Flamengo and Brazil midfielder Zico pictured in 1978. Photo: Getty Images
“I wanted to see how Zico would react to a tough challenge,” said Liverpool’s great midfielder, Graeme Souness. “But I couldn’t get close enough to him to find out.”

Other stars of Toyota Cup matches in the 1980s and 1990s were Michel Platini of Juventus in 1985, Porto’s Algerian superstar Rabah Madjer in 1987, Paolo Maldini with the AC Milan team that won European and world titles twice in a row in 1989 and 1990, Vladimir Jugovic, one of Serbia’s all-time greats, with Red Star Belgrade in 1991 and Juventus in 1996, and Rai for Sao Paulo in 1992.

FIFA backing for a new millennium

There was another significant change in 2000 when FIFA, 40 years after the intercontinental series had started, finally gave their backing to a club competition for the first time.

There were two competitions that year. The new FIFA Club World Championship – opened up beyond Europe and South America - was played in early January in Rio de Janeiro and Sao Paulo. The Toyota Cup, in Tokyo in December, was won by Real Madrid.

Real were in the earlier competition, too, spuriously invited as FIFA’s ‘club of the century’. Manchester United, the reigning European champions, had to withdraw from the FA Cup to take part, causing great controversy in England.

It was a bit of a mess. United, the favourites, were well beaten by a Vasco da Gama side featuring Romario and Edmundo. Real scored the first goal of the tournament, through Nicolas Anelka, but they too were eliminated.

Ryan Giggs and Manchester United were beaten at the Maracana by Vasco da Gama. Photo: Getty Images
The final was played between two Brazilian sides. Corinthians, who had the man of the match in Edilson, beat Vasco on penalties after a goalless draw. Two teams from the same country playing each other for a world title did not seem right, and when the tournament was next played a new format ensured it could not happen again. Only the six continental champions were invited.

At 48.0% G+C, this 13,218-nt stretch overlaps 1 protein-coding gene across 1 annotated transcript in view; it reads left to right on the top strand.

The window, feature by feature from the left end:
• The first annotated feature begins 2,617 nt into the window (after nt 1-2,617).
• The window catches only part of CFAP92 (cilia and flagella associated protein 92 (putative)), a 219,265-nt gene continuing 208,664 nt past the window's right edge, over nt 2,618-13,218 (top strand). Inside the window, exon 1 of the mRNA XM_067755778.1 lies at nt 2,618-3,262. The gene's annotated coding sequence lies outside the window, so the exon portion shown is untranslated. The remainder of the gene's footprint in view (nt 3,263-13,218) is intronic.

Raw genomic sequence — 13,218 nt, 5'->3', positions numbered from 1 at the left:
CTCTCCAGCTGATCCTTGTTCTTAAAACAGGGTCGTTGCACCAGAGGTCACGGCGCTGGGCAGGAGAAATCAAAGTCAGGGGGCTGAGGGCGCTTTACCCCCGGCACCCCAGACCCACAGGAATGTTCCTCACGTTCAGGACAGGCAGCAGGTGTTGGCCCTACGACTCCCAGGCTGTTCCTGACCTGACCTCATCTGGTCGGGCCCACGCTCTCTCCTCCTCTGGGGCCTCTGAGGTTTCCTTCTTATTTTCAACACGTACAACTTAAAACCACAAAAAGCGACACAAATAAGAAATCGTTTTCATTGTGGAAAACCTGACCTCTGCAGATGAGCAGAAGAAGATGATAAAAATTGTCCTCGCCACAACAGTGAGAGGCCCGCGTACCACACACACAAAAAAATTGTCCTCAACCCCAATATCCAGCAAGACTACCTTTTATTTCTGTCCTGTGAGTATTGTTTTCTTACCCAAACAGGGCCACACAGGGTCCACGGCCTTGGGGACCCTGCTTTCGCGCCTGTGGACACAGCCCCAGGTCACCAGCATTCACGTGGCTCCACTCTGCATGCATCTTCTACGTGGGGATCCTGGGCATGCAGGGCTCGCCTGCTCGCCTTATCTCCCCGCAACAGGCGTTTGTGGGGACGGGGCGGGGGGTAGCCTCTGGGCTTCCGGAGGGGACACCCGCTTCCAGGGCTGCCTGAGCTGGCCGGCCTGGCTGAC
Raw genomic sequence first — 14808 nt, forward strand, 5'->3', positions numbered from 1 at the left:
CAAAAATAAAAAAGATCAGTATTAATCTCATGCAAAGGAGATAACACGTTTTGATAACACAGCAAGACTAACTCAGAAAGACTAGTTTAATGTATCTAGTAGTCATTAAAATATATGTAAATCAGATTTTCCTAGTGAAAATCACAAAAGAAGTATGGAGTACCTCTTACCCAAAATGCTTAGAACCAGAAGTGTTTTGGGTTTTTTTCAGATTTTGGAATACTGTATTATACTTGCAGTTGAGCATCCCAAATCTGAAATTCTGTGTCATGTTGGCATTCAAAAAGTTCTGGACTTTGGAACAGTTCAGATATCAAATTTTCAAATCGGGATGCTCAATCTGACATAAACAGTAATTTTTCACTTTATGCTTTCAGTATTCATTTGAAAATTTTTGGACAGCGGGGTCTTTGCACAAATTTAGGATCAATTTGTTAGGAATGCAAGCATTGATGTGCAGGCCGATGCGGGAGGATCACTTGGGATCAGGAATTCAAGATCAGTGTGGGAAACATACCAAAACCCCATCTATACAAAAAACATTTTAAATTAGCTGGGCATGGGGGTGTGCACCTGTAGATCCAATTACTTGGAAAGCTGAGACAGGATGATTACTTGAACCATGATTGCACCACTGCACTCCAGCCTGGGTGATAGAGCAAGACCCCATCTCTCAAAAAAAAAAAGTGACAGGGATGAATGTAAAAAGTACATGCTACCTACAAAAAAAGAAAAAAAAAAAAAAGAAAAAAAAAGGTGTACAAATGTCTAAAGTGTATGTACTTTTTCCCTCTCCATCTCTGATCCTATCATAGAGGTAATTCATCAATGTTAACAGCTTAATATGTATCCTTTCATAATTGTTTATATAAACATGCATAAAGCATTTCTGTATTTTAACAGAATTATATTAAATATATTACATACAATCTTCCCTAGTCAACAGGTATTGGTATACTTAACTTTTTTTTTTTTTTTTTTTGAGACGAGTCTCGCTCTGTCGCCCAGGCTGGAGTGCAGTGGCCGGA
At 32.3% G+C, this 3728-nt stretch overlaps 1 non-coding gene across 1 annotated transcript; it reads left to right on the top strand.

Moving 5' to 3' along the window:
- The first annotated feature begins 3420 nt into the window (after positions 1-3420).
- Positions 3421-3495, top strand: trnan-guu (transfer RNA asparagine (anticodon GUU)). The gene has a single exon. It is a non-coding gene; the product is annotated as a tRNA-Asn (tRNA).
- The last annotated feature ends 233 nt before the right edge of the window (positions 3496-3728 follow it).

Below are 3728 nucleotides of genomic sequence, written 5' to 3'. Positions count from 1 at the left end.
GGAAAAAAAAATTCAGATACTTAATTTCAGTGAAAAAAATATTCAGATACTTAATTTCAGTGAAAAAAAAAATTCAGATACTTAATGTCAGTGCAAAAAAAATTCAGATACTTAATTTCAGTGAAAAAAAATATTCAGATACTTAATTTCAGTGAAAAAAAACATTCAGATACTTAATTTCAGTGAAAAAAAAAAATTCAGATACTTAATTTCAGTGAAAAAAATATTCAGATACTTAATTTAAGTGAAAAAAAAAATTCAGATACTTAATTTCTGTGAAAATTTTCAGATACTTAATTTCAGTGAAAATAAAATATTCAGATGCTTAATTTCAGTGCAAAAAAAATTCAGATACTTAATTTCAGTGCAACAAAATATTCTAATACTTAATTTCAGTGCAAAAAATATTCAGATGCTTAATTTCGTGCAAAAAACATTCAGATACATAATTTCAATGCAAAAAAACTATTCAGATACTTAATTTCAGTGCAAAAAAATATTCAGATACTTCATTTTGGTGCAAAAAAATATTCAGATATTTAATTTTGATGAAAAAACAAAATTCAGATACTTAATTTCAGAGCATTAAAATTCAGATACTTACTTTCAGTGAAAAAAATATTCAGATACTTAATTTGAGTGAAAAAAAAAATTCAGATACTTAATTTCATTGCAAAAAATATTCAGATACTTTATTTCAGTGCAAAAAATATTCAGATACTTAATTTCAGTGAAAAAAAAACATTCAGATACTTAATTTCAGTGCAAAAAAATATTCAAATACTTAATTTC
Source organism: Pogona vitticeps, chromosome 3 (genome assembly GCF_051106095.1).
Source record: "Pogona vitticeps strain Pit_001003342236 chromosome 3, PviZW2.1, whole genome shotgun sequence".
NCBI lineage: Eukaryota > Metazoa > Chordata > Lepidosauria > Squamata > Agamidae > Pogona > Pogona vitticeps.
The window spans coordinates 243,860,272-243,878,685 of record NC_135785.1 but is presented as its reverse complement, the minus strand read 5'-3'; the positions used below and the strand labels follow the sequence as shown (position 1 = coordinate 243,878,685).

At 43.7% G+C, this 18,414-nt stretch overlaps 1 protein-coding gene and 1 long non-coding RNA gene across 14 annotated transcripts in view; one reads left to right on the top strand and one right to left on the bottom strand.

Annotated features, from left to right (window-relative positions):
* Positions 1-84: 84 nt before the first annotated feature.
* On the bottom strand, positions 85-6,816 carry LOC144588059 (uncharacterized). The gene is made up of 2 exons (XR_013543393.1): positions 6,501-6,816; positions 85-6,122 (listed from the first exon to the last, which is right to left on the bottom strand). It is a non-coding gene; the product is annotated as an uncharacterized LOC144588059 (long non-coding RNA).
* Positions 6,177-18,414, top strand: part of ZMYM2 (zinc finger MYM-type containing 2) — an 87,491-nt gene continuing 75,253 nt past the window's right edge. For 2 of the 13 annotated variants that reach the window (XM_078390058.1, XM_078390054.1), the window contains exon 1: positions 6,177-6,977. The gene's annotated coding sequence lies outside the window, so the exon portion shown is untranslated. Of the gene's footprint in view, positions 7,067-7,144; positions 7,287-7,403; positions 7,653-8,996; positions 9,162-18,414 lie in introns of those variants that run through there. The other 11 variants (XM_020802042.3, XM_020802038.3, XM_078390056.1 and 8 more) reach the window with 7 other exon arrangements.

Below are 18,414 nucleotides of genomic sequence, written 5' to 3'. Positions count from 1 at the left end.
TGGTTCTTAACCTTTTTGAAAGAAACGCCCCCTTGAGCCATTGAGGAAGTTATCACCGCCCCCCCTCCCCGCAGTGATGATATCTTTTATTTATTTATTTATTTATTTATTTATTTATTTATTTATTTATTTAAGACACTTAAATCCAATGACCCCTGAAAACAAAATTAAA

When FIFA’s marketing arm, ISL, suffered a financial collapse, the club world championship was put on hold for four years. The Toyota Cup continued, and there was a private battle between UEFA, backers of the Toyota contest, and FIFA, who wanted to take control. It was resolved when FIFA and Toyota teamed up in 2005 to present the version of the world club championship that exists now.

Finally, a new trophy

A new trophy was introduced, with the Lipton Trophy, the Intercontinental Cup, the Toyota Cup and the FIFA 2000 trophy all consigned to history. Prize money is now nearly $20m (€16m) and there have been other hosts besides Japan - the United Arab Emirates and Morocco.

African teams have twice contested the final, though they have yet to win it. TP Mazembe, from DR Congo, lost to Inter in 2010, and Raja Casablanca were beaten by Bayern Munich last year.

Fittingly, the two biggest names in world football have played their part in the FIFA-Toyota tournaments. Cristiano Ronaldo starred for Manchester United, setting up the winning goal for Wayne Rooney when they defeated LDU Quito 1-0 in 2008.

Cristiano Ronaldo wins the Club World Cup with Manchester United in 2008. Photo: Getty Images
A year later Lionel Messi was player of the tournament and scorer of the extra-time winner when Barcelona came from behind to beat Alejandro Sabella’s Estudiantes 2-1 in a memorable game.

Ronaldo will have a chance to shine again this year when Real Madrid seek their first victory in the newest format of the Club World Cup.

They are expected to play San Lorenzo, of Argentina, in the final. Argentina has the best record of any nation in all the various formats of the global clubs’ contest but, surely, Real’s time is now. Move over, West Auckland...